Timeline for an Appeal

There are very strict timelines with appeals. If a notice of appeal is not filed in time, the defendant cannot recover from that missed deadline. In other words, if the deadline is missed, no matter why, then no appeal may be filed.

Civil Appeal Timing

For a civil traffic matter, the defendant has 14 days from the entry of judgment to file a notice of appeal.

Criminal Appeal Timing

For a criminal matter, the defendant has 20 days from the entry of judgment to file a notice of appeal.

There are some events that can extend this timeline, but if you are considering filing an appeal, consult an attorney immediately and do not delay. Definitely do not wait until the last minute.

The different courts in an appeal

An appeal is not a second bite at the apple, so to speak. The scope of an appeal is very narrow. First, we need to take a look at the roles of the courts as it relates to an appeal.

Trial Court.

The trial court is the court where the case was originally heard or tried. It could have been in front of a judge, or a jury. The role of the trial court is to find out the facts. The trial court is often referred to as the “finder of facts”. Based on the facts found by the trial court, the defendant is either found guilty or not guilty (in criminal cases), or responsible or not responsible (in civil cases).

The Appellate Court.

The appellate court is whatever court is processing the appeal. This varies depending on where the case began. For cases originating in courts of limited jurisdiction (misdemeanor criminal cases or civil traffic cases), the appellate court is the superior court in whatever county the trial court is in. For felony cases where the trial court was the superior court, cases actually go to the Arizona Court of Appeals.

Reasons for an appeal

There are two major grounds that a person appealing (the appellant) can use to argue the trial court screwed up. These include Abuse of Discretion and Error of Law.

Abuse of Discretion.

Here, the defendant is arguing that the trial court somehow abused its discretion. This is a very challenging reason to appeal. The defendant must show that the judge’s decision was completely unsupported by the evidence at trial. This is very hard. When reviewing the case, the trial court is going to view the evidence in a light most favorable to the trial court. If there is any shred of support for the judge’s decision, the appellate court is not going to overturn the trial court’s decision.

Error of Law.

An error of law is the best reason to file an appeal and has the greatest opportunity for success. When a defendant alleges an error of law, they are saying that although the facts are correct, the judge applied the law incorrectly. An error of law argument is a strictly legal argument.

Situations more likely to win an appeal:

  • The judge misinterpreted the law or applied the wrong legal standard. For instance, in an excessive speed case, if the judge interpreted the law to apply when the alleged speed is 20 mph over the posted limited, but in fact it applies when the alleged speed is more than 20 mph over the posted limit (21 mph or more over).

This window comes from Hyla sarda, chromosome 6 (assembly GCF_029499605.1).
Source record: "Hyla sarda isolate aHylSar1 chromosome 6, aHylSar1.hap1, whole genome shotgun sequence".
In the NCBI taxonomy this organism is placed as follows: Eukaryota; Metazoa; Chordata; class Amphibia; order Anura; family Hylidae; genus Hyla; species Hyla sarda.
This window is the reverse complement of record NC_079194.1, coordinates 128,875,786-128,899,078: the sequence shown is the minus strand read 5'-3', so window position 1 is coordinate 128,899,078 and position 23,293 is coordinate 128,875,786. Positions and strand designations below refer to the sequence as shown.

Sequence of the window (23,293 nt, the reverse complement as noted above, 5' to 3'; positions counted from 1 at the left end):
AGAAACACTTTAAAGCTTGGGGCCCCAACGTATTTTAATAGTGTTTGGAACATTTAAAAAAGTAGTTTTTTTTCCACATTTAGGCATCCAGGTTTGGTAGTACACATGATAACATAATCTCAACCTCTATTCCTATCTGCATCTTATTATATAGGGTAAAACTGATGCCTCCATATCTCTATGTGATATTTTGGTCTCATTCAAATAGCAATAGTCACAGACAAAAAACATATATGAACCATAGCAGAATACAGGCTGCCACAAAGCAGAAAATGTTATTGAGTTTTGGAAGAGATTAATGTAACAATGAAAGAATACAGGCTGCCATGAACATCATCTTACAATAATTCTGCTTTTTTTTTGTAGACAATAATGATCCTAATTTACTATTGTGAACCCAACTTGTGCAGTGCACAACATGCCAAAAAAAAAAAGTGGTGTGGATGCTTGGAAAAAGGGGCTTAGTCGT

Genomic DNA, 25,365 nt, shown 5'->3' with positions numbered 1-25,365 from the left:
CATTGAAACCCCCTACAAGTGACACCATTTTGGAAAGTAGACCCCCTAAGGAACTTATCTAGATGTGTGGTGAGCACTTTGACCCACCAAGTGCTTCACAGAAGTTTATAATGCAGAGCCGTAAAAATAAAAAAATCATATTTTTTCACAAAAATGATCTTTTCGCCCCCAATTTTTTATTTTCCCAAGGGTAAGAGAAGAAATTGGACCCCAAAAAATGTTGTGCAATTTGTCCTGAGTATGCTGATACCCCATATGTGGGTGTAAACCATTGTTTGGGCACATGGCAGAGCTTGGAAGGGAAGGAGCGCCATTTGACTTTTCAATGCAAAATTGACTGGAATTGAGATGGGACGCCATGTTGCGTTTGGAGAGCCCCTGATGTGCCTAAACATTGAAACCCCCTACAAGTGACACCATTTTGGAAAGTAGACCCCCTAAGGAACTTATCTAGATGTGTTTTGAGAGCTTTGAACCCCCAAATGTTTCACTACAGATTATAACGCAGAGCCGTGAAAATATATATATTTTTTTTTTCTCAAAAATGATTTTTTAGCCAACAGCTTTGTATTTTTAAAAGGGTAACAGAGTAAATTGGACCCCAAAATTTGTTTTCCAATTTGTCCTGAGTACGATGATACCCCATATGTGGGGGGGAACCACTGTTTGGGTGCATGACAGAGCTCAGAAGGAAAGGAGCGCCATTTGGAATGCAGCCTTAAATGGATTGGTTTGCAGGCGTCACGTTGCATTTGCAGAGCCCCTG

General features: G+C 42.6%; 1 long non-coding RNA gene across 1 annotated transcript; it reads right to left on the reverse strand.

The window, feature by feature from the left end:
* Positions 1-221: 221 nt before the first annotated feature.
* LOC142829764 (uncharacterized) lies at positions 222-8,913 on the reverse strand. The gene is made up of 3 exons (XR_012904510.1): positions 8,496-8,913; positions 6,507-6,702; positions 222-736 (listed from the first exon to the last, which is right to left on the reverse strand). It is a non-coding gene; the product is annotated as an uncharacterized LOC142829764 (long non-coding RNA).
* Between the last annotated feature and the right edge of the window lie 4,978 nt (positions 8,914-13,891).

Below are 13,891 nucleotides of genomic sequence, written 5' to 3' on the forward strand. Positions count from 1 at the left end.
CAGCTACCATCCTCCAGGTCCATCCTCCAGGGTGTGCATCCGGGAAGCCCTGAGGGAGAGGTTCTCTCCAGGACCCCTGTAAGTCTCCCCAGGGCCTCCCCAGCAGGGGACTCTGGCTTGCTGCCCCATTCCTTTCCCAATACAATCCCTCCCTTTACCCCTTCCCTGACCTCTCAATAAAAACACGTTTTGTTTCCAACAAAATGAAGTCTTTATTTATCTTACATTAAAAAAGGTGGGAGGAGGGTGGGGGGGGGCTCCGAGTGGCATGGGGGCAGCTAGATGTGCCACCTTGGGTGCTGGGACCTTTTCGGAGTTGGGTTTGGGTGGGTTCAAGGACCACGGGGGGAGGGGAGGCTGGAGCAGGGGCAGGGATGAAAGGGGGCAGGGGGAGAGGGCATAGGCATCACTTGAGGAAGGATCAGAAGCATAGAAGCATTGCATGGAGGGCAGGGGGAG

Situations less likely to win an appeal:

  • I didn’t have all my evidence at trial. If you didn’t bring the evidence you needed to trial, that is on you. The appellate court is not going to give you another shot.
  • I disagree with the facts found by the judge. The vast majority of appeal inquiries we get stem from the defendant disagreeing with the outcome. This is almost always at its essence is a disagreement over the facts of the case and is going to fall into the “abuse of discretion” category. The appellate court is generally not going to overturn the trial court’s finding of facts. The appellate court reasons that the trial court had the benefit of seeing and hearing people testify and was therefore in the best position to assess the credibility of the witnesses. For purposes of an appeal, you will generally need to assume that the facts found by the trial court are the facts you have to work with.
  • I want another trial. There may be other ways to get a new trial, but an appeal is not it.
  • One of my witnesses did not show up. If your witness did not show up, that is also on you. The appellate court does not care why your witness did not appear.
  • I missed the trial date. Here again, this is on the defendant. An appeal will not help with a missed trial date.

Cost of an appeal

Appeals are expensive. It is very likely that an attorney will charge far more for an appeal than for the actual underlying case. Appeals are very technical in nature. Appeals take a lot of work, time and energy. Appeals involve reviewing the entire case record, reviewing the recording of any relevant hearings, transcribing any relevant hearings, doing legal research, drafting the appeal, and sometimes an oral argument.

Before you embark on an appeal, it is important to understand the merits of your argument, as well as the potential cost and benefit that could be involved with your appeal.